The Cardinals backfield will face the Lions, Colts, then Cowboys during the BB tournament period. While the Colts will be a tough game, the Lions and Cowboys each allowed over 135 yards per game on the ground and at least 1.3 rushing TDs per game to opposing offenses last year. Both were among the worst in Adjusted Line Yards allowed to opponents with 4.97 and 4.52 respectively, per Football Outsiders metrics. That Arizona at Dallas game in Week 17 looks to be one of the higher probability games for a lot of points scored. Per this tweet sent out by one of the Cardinals beats, Chase Edmonds is in line to see the heavier workload in this backfield, and it’s not as even of a split as some think it may be. Edmonds is going in the same range as Javonte Williams and Raheem Mostert, which presents us with tough decisions to make if we’re only drafting a few teams. If we’re drafting to max out our entries, then this allows us to bet on all three of the Denver, San Francisco, and Arizona backfields. In some cases, we might be able to net all three if we take MG3 instead of Javonte.
Another way we can try to maximize our tournament rosters is by applying the DFS tactic of correlation. We can do this in a couple of ways, either by running back a player or two against a passing stack we’ve built, or do something as simple as I mentioned above by correlating Mostert and Cooks. To do this, we’re going to want to identify games where there are going to be two high-powered offenses on the field (ie. Arizona at Dallas) or a lopsided affair where we want an RB and an opposing WR correlation (ie. Houston at San Francisco). Let’s look at a few games we might want to focus some roster construction around to raise our probability of smashing in Week 17.
Arizona at Dallas will be near the top of my list. Both offenses are loaded with talent and the defenses on either side won’t be able to dictate the game flow. Kansas City at Cincinnati could be a nice way to bring back any Chiefs stacks or players with a Cincy pass-catcher or even Joe Mixon. Assuming Carson Wentz’s foot is good to go, the Las Vegas at Indianapolis game could have some fireworks. I’d like to have Taylor and a Raiders receiver going for that one. Panthers/Saints (if taking CMC or Kamara in Round 1, bring it back with an opposing pass catcher), Broncos/Chargers (preferably stacking opposing RBs against each other here), and Vikings/Packers (Cook and a Packers pass-catcher) may also provide paths to upside at positions those teams are weak at.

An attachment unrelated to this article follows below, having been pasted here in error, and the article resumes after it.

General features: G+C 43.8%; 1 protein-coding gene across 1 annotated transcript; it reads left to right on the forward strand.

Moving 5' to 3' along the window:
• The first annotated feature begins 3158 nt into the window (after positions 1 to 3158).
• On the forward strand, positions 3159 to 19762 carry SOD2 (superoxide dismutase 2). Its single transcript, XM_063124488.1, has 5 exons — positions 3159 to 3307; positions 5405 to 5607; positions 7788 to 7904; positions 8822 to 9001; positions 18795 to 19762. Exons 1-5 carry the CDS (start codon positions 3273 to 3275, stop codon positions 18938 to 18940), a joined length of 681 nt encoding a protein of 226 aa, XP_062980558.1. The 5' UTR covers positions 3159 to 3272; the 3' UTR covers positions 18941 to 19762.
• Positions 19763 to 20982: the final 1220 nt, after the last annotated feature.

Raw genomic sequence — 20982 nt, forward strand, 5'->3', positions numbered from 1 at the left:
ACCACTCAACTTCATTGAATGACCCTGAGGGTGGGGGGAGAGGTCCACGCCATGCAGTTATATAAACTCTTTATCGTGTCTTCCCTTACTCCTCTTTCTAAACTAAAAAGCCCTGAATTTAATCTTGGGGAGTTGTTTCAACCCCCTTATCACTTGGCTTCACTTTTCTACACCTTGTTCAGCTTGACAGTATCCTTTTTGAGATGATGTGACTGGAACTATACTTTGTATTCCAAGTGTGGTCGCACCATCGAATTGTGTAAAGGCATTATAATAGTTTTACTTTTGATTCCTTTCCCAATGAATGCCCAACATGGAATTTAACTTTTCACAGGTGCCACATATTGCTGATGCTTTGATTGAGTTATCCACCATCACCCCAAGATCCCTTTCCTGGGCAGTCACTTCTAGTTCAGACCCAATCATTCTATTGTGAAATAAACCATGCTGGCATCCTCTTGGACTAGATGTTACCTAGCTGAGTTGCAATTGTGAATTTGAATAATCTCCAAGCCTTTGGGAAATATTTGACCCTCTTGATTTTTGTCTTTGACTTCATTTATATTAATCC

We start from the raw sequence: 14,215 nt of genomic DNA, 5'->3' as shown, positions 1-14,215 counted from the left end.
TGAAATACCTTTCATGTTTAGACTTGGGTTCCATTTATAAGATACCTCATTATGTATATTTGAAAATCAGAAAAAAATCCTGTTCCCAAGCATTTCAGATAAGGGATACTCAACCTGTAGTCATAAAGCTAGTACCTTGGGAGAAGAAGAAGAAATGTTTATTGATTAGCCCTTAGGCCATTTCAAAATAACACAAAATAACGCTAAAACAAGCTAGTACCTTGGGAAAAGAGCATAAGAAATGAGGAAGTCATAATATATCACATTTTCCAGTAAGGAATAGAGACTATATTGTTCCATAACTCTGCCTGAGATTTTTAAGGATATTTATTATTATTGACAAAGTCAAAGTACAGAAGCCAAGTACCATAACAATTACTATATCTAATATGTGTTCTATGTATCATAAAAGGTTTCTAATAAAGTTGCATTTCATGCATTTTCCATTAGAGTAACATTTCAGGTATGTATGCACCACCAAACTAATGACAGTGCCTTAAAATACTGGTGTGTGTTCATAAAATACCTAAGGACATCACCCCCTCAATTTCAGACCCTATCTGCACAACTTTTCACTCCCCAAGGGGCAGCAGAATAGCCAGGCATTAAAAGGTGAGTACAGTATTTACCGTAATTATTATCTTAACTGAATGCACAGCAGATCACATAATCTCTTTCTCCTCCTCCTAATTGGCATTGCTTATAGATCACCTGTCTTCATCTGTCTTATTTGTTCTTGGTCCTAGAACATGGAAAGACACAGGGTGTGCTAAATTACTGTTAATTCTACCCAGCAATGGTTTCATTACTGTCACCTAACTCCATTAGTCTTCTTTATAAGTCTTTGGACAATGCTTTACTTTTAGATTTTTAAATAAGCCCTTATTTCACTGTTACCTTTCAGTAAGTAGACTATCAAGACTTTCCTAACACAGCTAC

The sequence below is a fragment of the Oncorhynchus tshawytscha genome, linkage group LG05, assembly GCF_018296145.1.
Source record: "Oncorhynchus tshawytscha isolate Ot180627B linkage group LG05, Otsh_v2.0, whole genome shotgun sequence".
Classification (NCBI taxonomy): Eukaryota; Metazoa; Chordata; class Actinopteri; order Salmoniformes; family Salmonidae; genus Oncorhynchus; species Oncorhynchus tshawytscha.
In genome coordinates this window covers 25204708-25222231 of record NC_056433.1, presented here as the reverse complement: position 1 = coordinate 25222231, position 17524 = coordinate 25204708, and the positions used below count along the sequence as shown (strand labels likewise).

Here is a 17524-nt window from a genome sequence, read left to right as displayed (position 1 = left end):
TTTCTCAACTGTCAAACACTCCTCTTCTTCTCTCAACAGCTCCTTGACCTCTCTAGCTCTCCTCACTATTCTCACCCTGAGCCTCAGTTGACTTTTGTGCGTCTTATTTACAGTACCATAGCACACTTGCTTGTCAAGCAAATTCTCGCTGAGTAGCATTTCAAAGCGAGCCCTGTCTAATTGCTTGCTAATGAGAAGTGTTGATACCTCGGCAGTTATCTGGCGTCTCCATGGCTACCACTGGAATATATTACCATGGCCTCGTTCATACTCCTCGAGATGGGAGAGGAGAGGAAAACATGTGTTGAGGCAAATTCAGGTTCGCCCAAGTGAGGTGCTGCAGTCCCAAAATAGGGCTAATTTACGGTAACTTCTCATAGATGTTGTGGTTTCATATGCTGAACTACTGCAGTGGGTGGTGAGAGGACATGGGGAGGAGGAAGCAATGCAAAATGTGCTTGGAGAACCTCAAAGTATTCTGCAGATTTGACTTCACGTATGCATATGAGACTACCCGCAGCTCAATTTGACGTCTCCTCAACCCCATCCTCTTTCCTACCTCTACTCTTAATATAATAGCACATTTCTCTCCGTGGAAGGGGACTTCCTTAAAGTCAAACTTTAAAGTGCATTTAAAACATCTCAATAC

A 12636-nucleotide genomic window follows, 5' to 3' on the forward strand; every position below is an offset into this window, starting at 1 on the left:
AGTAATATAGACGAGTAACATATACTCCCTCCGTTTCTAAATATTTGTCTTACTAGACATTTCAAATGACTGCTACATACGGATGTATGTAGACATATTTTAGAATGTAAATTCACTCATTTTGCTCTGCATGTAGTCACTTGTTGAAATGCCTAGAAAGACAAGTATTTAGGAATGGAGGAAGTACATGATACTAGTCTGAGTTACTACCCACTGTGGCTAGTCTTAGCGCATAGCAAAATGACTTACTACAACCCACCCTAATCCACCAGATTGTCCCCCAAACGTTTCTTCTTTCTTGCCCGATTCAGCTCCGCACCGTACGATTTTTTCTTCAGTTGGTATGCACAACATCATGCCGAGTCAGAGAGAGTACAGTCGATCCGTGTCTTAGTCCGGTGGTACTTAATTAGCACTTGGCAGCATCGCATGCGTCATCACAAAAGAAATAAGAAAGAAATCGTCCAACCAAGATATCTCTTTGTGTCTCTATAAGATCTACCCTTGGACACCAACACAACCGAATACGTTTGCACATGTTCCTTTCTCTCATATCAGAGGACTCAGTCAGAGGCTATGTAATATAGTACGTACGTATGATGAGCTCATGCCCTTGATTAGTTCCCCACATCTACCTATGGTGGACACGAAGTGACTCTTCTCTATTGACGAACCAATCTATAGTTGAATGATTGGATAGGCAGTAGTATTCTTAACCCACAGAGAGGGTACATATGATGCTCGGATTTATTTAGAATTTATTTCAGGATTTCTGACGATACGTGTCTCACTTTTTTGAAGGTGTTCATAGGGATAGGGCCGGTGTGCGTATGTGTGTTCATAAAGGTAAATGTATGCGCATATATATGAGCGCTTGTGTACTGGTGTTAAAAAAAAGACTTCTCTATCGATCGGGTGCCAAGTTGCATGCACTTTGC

Some of the lopsided games might include the Washington pass offense against the Eagles secondary and run it back with an Eagles pass catcher; the Colts RBs against Las Vegas and bring it back with a Raiders-pass catcher; the Chiefs RBs and Cincy receivers; or Zack Moss and Calvin Ridley or one of the Falcons TEs.
It is not lost on me that trying to predict SOS can be a fool’s errand. However, we’re trying to maximize our probability of winning, therefore it’s not as ridiculous as it may seem and it’s not like we’re going to draft only players with soft Week 17 games. There will be plenty of opportunities to draft the best player available. All we’re doing here is entertaining the idea of breaking a tie between one player and another within a tier based on that matchup. Or, we’re looking for games that “should be” high scoring to invest in that action before the season even starts. Sure, the season can take sour turns, but that’s what the rest of the roster is there for.
There was another idea that struck me that I want to point out. We might want to give favorable consideration to players getting a bye in Week 14 so that they are rested for the BB playoffs and their teams have the extra week to make adjustments to come out firing. This brings me back to the Colts, Dolphins, and Patriots, who I’ve already mentioned as good targets for their playoff schedules, but also adds the Eagles to the equation (who I am less high on). Any edge we can find, let’s hammer it!